Thursday, 11 March 2021

Cercis: not just a tree!

 Recently, I wrote about the interesting inside of a Cercis branch, after I'd cut a limb from a small tree.

It's not always grown as a tree - a few years ago, I met an interesting use of a plant in the "wrong" place:  Cercis canadensis (pronounced sir-kiss, by the way) had  been planted below the kitchen window (!) and the owner could barely see to do the washing up, not to mention being unable to see out of the window, so I was asked to remove or reduce it.


As the leaves are rather lovely, being a plump heart-shape with an elegant point, I thought I would try a form of coppicing, in order to encourage better foliage at eye level.

Accordingly, the next autumn, I cut all the main branches down to waist height, removed some of them altogether, and I brutally pruned off all the small branches, leaving just a short, drastically thinned-out skeleton of a shrub. 

 One of those jobs that you do with your heart in your mouth, as drastic pruning can sometimes kill a shrub... but worth the risk, as the owner was in favour of removing it altogether.

I do love it, incidentally, when a garden owner trusts me enough to let me do things like this...

In this case, fortune smiled upon me, and it worked like a charm: we now have a nice, small, bush, of lovely luxurious leaves, and washing up is once again easy to do. 

Not to mention being able to see across the garden, for the first time in years!

That autumn, and every autumn since, I have therefore pruned it again, brutally! savagely!, removing all the new growth and taking it back to the skeleton - and throughout the summer, I keep an eye on it, and chop off any exuberant new growth, before it blocks the kitchen window again.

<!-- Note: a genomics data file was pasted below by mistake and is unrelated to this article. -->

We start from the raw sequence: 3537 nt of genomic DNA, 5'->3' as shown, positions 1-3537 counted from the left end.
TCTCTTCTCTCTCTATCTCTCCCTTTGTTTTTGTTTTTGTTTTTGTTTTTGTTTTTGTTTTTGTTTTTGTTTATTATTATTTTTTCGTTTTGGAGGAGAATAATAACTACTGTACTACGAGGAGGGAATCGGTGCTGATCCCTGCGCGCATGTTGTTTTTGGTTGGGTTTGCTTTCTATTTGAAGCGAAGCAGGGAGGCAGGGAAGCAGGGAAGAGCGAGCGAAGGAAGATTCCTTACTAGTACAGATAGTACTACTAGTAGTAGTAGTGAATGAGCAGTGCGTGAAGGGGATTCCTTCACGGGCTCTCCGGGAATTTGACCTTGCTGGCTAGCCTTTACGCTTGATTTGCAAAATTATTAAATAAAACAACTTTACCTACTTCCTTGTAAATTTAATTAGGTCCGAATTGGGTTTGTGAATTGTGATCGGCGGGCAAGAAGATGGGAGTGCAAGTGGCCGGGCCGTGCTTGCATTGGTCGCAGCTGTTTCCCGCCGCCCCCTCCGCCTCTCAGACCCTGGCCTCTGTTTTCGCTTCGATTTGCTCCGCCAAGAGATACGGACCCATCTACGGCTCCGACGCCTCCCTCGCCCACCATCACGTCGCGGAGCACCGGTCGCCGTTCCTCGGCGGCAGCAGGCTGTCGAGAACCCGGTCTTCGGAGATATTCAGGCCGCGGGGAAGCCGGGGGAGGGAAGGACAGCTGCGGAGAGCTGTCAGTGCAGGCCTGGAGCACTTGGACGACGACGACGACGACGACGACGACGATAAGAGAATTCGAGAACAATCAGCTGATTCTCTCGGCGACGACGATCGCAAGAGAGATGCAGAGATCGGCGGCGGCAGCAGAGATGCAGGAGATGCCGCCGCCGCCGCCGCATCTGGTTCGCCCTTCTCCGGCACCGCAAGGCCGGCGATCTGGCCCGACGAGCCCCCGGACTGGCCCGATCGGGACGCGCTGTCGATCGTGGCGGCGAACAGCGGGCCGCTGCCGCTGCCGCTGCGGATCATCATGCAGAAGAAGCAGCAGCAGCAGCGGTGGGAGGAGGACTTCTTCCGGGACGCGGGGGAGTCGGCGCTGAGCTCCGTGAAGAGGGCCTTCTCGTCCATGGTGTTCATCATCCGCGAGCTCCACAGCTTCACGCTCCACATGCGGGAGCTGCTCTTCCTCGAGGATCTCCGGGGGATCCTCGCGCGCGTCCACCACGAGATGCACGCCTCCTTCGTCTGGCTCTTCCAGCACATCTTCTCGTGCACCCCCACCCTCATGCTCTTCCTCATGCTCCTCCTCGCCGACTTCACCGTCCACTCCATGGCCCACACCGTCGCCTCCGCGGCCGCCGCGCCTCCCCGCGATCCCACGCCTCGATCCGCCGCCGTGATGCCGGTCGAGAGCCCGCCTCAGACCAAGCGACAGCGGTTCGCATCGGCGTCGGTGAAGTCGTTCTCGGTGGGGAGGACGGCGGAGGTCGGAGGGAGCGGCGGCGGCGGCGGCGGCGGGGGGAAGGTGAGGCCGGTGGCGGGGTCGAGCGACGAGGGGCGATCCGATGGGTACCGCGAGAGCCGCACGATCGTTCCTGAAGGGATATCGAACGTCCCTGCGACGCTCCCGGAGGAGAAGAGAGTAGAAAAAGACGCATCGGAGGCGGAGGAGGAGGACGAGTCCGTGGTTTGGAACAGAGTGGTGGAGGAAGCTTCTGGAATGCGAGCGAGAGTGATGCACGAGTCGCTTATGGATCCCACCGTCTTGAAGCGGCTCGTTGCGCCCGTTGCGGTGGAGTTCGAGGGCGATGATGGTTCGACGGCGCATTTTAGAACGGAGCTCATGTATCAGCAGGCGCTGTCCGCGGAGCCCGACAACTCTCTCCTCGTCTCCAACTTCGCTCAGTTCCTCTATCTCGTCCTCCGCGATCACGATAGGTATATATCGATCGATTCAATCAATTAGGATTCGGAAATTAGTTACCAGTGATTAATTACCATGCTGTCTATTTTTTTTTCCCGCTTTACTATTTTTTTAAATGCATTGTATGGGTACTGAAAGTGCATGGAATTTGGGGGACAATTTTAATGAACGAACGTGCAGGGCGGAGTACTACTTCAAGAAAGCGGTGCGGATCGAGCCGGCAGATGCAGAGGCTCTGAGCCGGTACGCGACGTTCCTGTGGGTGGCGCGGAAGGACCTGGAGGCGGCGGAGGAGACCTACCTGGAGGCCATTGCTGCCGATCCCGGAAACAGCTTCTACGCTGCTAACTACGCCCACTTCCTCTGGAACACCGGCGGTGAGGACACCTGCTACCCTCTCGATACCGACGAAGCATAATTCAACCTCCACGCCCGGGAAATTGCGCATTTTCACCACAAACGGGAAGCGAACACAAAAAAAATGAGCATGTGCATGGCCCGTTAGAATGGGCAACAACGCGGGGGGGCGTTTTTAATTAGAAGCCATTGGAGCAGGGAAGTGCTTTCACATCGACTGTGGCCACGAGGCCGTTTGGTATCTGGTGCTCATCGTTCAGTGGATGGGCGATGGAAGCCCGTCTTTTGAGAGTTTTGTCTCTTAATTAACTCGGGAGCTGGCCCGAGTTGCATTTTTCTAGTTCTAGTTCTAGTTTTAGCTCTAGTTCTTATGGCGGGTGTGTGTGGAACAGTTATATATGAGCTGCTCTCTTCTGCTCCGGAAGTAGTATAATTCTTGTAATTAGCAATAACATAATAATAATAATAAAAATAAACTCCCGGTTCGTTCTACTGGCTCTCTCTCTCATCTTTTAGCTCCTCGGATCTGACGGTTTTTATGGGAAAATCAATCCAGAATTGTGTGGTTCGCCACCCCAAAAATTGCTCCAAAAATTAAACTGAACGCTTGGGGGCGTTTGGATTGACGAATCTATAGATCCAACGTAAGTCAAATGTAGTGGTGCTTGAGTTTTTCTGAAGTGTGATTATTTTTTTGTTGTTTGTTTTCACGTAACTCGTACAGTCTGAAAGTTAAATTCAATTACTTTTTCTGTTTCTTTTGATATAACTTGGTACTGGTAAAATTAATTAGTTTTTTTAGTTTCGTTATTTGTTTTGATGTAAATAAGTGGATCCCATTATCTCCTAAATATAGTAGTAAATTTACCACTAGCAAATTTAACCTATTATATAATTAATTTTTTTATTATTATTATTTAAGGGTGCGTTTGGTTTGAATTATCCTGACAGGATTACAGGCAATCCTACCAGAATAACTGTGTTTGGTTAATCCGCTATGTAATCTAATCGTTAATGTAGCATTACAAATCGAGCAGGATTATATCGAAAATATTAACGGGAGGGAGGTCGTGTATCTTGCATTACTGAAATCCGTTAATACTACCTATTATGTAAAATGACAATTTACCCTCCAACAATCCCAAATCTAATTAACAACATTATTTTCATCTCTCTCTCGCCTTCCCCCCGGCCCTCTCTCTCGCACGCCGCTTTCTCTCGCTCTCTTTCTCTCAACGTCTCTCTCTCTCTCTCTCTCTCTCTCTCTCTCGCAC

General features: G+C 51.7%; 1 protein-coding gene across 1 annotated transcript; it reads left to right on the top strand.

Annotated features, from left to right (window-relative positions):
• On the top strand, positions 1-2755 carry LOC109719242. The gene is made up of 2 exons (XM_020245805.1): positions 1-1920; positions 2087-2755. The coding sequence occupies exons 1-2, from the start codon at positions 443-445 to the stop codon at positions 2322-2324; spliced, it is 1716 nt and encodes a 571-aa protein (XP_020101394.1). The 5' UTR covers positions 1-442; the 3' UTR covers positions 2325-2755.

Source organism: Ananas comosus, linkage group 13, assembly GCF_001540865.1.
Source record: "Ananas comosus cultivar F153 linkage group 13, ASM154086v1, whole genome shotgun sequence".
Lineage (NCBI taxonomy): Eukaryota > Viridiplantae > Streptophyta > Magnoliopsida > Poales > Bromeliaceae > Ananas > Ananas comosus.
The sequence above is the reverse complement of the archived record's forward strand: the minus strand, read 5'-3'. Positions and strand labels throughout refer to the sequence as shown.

And now for the magical bit:  this is what happens, in spring - right.

Can  you see all those little dark pink blobs?

They are the flowers: Cercis is a flowering tree or shrub, and it flowers on old wood, on the oldest of the old wood: it even flowers on the main trunk which is rather weird-looking, but there's a name for it - ready for some botany?

Cercis canadensis is cauliflorous, meaning that it is normal behaviour for flowers to appear on the trunk, and stems. Cauliflory is derived from Latin, and allegedly means ‘stem flower’ but I think it means 'looks like a cauliflower, ie growing without a stem'.

The real magic occurs a few weeks later, when the flower buds open fully, to give this fabulous display:

Isn't that great?

Just look! It has now produced flowers all over,  on the main trunk, and on all those branches which I chop back to nothing every autumn!

The owner was amazed, it had never flowered before: the previous gardener had only ever run a hedgetrimmer over it from time to time, when it got too dark to see in the kitchen.

So you can guess that I shall continue to prune this plant very hard indeed, in order to get a good show of flowers every spring, and to keep the leafy growth low enough to be enjoyable without obstructing the light.

It's still in the "wrong" place, but at least now we can enjoy it! 



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